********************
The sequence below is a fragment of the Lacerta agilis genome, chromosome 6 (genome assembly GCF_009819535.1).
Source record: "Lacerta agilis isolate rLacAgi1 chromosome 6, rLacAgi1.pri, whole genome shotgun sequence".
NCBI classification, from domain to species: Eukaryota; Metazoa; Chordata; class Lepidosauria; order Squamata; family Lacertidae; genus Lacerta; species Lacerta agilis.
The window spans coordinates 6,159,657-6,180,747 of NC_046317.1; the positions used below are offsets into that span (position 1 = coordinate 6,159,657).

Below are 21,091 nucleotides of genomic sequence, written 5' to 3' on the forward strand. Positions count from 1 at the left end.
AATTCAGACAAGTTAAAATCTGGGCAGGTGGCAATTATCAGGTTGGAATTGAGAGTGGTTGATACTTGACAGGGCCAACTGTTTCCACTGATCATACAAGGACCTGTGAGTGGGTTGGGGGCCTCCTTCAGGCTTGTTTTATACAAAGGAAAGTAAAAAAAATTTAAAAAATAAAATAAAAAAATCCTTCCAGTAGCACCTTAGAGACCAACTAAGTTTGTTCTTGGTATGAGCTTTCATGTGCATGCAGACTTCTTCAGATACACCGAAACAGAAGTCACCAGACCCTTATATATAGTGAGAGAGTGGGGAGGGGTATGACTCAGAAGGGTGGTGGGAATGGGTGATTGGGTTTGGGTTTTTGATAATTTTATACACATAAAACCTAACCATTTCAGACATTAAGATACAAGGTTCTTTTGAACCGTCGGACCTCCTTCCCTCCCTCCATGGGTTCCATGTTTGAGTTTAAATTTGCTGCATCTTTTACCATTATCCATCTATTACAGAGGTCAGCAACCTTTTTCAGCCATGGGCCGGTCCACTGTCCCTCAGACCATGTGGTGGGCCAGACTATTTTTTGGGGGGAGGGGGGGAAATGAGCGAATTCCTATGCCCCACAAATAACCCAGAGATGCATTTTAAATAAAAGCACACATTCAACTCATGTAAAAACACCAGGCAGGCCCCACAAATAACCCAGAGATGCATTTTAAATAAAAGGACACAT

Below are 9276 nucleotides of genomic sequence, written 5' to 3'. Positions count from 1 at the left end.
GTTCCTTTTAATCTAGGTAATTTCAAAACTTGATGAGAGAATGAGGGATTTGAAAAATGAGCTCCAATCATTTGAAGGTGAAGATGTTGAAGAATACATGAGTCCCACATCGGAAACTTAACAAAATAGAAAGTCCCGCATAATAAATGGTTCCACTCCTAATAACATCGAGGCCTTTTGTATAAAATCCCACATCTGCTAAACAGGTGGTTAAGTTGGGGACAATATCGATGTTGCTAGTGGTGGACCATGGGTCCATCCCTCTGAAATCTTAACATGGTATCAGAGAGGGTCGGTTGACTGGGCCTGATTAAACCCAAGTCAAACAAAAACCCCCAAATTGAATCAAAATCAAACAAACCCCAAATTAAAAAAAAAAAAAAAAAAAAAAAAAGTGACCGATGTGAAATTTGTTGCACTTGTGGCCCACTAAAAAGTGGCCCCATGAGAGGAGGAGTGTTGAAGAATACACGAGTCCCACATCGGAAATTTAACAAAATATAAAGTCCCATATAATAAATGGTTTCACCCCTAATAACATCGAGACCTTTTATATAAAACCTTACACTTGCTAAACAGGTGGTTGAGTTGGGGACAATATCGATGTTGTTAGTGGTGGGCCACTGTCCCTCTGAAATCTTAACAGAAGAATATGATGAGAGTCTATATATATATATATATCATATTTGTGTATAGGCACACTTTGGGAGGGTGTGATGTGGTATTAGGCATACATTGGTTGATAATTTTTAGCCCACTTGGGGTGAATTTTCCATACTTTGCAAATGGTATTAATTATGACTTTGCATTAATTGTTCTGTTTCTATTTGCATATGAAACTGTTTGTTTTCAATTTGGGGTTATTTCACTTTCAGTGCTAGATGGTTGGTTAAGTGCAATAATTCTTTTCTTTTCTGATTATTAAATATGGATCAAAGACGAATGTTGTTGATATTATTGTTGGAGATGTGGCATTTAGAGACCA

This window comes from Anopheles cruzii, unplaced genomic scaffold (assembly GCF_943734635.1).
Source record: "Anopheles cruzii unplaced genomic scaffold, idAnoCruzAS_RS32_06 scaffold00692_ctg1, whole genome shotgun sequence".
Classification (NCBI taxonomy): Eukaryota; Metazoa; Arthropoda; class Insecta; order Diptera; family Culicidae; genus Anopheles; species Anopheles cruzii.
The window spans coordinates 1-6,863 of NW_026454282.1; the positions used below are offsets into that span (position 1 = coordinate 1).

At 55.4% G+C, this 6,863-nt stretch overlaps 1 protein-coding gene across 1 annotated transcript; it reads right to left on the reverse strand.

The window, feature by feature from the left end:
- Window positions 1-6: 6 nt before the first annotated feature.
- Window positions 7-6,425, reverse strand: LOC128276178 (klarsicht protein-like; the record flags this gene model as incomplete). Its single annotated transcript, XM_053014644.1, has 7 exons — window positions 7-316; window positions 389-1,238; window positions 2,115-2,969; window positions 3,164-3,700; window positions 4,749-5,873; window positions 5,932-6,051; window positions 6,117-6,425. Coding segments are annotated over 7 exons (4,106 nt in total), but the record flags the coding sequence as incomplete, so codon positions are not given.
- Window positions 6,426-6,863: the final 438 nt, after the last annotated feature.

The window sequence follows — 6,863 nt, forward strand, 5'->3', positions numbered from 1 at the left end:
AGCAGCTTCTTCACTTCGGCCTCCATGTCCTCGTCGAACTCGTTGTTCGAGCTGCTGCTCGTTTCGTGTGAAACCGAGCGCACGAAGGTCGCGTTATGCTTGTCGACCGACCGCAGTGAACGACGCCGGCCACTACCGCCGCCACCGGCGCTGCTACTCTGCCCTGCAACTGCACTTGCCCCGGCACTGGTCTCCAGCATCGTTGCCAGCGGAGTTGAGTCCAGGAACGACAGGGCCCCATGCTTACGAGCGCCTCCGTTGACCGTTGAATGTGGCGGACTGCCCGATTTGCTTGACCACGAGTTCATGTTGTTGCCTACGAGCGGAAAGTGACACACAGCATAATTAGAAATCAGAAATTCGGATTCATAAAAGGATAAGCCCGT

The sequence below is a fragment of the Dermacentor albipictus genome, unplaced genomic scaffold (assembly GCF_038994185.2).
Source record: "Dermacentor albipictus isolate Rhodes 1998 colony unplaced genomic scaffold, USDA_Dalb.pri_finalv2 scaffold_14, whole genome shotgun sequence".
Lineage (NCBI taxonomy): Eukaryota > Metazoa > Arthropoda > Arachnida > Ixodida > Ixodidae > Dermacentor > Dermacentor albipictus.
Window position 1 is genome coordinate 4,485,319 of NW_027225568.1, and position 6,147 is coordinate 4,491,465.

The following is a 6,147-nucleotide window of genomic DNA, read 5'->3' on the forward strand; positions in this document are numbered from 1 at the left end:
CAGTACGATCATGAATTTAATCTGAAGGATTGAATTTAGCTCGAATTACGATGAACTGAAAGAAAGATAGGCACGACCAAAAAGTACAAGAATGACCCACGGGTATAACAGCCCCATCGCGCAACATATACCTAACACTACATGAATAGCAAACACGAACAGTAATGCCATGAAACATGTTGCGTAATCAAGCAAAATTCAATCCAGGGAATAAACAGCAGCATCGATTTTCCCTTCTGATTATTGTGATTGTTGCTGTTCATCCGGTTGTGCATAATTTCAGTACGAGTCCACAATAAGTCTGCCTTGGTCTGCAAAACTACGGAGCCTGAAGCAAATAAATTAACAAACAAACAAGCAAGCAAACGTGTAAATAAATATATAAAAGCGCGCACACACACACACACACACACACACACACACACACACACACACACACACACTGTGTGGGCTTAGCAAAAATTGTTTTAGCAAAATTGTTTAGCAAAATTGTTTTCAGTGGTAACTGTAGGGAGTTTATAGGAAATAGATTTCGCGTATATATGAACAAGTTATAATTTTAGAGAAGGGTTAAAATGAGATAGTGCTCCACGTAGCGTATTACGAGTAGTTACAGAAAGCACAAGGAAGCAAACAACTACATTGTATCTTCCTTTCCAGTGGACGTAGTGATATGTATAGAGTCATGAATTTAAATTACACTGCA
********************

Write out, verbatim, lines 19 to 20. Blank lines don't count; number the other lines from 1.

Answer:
AGCAGCTTCTTCACTTCGGCCTCCATGTCCTCGTCGAACTCGTTGTTCGAGCTGCTGCTCGTTTCGTGTGAAACCGAGCGCACGAAGGTCGCGTTATGCTTGTCGACCGACCGCAGTGAACGACGCCGGCCACTACCGCCGCCACCGGCGCTGCTACTCTGCCCTGCAACTGCACTTGCCCCGGCACTGGTCTCCAGCATCGTTGCCAGCGGAGTTGAGTCCAGGAACGACAGGGCCCCATGCTTACGAGCGCCTCCGTTGACCGTTGAATGTGGCGGACTGCCCGATTTGCTTGACCACGAGTTCATGTTGTTGCCTACGAGCGGAAAGTGACACACAGCATAATTAGAAATCAGAAATTCGGATTCATAAAAGGATAAGCCCGT

The sequence below is a fragment of the Dermacentor albipictus genome, unplaced genomic scaffold (assembly GCF_038994185.2).